One of the rites of passage through childhood adventures is the road trip. Before the kids go back to school in August, make sure to try out one — or all five — of these great excursions near Houston. While some are just a short jaunt down the road and some a bit longer, all of these day trips near Houston are sure to be great fun for the family. See a bit of history, play on some of the world’s biggest and best water slides and see the Gulf Coast all within a day’s journey from home. You won’t want to miss out on any of these day trips before the summer ends!
Schlitterbahn Waterpark
400 N. Liberty Ave.
New Braunfels, TX 78130
(830) 625-2351
www.schlitterbahn.com

This Texas favorite is one of the biggest waterparks in the world. The park is divided into multiple areas full of slides, pools, lazy rivers and so much more water fun for the whole family. Don’t miss their featured uphill water coaster the Master Blaster! Only a couple of hours west of Houston, New Braunfels is close enough to make a day trip out of your water park adventure, or plan to spend one night and make it a weekend excursion — you won’t be able to ride everything in one day! Don’t forget the sunscreen and pack a picnic lunch, Schlitterbahn allows you to bring in outside food.

Moody Gardens
1 Hope Blvd.
Galveston, TX 77554
(800) 582-4653
www.moodygardens.com

When you drive across the bridge to Galveston Island, one of the first things you can easily see is a few pyramid-shaped buildings. These are Moody Gardens, a celebration of wildlife, nature and a way of making learning fun. One of the pyramids hosts an aquarium inside, where you can learn about some of the animals that live in the Gulf of Mexico and beyond — you may even see some penguins! Another is built like a greenhouse and holds a rainforest inside. Cool off from the afternoon heat outside with a 3D movie. There’s something fun and exotic for everyone here!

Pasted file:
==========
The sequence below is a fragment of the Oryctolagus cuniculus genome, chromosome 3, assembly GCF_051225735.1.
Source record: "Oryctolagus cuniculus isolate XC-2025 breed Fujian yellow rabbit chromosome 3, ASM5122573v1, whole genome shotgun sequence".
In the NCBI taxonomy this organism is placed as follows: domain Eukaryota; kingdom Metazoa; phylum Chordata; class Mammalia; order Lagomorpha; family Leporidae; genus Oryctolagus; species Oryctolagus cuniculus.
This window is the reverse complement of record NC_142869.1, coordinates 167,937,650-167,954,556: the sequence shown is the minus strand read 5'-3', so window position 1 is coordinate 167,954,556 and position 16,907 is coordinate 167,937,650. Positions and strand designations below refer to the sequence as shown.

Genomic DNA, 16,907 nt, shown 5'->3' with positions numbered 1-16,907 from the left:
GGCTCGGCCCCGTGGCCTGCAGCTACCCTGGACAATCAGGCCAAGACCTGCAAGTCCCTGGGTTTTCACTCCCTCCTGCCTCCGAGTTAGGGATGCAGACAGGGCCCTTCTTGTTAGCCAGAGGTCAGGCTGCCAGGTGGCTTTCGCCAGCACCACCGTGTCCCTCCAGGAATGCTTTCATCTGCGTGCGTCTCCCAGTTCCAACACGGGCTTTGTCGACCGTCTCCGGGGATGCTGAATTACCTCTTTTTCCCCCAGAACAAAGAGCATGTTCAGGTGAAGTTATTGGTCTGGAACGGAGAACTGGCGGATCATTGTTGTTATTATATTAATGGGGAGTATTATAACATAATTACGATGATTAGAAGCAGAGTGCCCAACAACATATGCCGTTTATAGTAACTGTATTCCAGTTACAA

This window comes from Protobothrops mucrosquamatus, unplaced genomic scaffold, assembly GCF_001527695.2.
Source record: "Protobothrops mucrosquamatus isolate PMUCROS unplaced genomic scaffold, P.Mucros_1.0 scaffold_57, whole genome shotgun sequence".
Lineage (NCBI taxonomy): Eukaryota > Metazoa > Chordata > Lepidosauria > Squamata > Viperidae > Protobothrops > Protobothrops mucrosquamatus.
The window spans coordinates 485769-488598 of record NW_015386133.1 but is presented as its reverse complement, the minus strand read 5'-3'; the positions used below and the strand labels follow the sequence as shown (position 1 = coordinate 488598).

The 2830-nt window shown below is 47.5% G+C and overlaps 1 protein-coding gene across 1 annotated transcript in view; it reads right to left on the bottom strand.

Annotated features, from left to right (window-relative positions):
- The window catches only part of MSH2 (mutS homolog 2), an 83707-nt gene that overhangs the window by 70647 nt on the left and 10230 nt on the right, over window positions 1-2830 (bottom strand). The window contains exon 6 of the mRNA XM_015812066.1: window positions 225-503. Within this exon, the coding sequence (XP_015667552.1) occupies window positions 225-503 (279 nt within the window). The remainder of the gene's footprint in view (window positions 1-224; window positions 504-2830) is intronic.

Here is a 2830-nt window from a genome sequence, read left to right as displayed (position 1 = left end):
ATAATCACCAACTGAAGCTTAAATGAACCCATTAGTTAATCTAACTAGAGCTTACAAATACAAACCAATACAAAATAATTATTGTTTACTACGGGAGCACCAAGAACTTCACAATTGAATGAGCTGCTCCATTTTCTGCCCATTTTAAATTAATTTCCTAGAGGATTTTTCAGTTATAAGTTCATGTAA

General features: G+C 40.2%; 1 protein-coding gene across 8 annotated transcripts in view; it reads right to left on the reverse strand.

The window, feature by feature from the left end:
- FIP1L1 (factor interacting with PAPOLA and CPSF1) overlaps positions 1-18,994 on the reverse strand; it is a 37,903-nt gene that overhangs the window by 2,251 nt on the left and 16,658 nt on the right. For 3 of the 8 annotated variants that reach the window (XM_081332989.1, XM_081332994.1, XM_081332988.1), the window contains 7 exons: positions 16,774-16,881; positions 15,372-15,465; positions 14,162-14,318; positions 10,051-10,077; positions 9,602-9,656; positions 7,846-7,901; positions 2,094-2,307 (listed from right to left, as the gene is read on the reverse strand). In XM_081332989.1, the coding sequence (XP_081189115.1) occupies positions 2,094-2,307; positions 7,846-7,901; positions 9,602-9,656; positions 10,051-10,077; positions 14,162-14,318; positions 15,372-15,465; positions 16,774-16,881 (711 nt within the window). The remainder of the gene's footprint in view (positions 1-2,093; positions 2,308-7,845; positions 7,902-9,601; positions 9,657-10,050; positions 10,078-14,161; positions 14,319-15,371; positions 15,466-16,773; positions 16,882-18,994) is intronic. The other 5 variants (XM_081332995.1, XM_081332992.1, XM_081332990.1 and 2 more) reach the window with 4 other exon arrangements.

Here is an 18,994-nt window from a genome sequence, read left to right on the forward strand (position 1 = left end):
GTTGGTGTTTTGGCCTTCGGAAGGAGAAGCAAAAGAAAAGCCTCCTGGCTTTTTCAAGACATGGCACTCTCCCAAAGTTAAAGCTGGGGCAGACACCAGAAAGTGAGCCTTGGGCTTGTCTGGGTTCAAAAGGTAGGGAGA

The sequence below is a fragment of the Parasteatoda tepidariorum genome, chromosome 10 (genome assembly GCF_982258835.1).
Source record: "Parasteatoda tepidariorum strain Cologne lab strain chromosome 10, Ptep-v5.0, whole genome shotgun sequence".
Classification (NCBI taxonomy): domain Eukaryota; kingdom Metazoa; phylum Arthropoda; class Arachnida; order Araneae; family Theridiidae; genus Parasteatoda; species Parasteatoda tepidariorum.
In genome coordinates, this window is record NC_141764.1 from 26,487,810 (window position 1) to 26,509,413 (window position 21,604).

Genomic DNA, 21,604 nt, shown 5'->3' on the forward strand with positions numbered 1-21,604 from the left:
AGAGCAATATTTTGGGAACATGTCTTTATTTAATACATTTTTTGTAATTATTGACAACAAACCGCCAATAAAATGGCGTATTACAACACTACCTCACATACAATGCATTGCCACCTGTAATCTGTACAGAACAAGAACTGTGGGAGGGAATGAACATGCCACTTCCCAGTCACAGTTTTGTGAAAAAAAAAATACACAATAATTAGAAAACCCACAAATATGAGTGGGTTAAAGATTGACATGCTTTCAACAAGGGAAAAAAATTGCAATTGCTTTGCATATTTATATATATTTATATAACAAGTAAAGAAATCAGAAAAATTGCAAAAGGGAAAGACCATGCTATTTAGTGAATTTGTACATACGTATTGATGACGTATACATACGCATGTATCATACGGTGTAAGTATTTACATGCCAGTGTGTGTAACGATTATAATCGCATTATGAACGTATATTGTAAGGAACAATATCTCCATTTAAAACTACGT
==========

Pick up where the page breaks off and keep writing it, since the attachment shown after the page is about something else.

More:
The Alamo
300 Alamo Plaza
San Antonio, TX 78205
(210) 225-1391
www.thealamo.org

Perhaps the most iconic building in Texas, the Alamo is just off the Riverwalk area in San Antonio and is open to the public for viewing. A small exhibit inside tells the story of the battle that occurred at the mission and of the soldiers and others who lost their lives here. A self-guided tour of the grounds will take you through some lovely gardens to the tree that is growing at a very tilted angle; legend has that it was struck by a cannonball during the fight. Head across the street and down to river level for some lunch and shopping before you head back home.

Related:  America’s Top 5 Must-Visit Aquariums

Battleship Texas
3523 Independence Parkway
La Porte, TX 77571
(281) 479-2431
www.usstexasbb35.com

The only surviving battleship that fought in both World War I and World War II, the U.S.S. Texas is the oldest battleship afloat in the U.S. It was built in 1914 and became a museum ship after retirement in 1948. Visitors can tour the ship and learn what life on a naval battleship is like. You can choose to tour the ship yourself, or as part of a group with a guide to tell you about the different parts of the ship and its history. Bring a picnic lunch or snack and eat on the historic San Jacinto Battleground just next door, a significant part of Texas history as well.

Oil Ranch
23501 Macedonia Rd.
Hockley, TX 77447
(281) 859-1616
www.oilranch.com

Head out to Hockley to see what it’s like to live on a ranch! You can take a hayride, visit the petting zoo, watch a dairy barn in action and much more! For the more adventurous, try out the paintball fields or go fishing in Lake Buenas Noches. This extensive venue has something for everyone, and even hosts family reunions and birthday parties! If you visit before Sept. 30, you can cool off with their swimming areas.

Related: 5 Ways Kids Can Help Around The House In Summer

Gillian Kruse is a freelance writer living in Houston. She graduated from Rice University with a great love for all performing and visual arts. She enjoys writing about arts and cultural events, especially little-known ones, to help Houstonians learn about what’s going on in their city. Her work can be found at Examiner.com.
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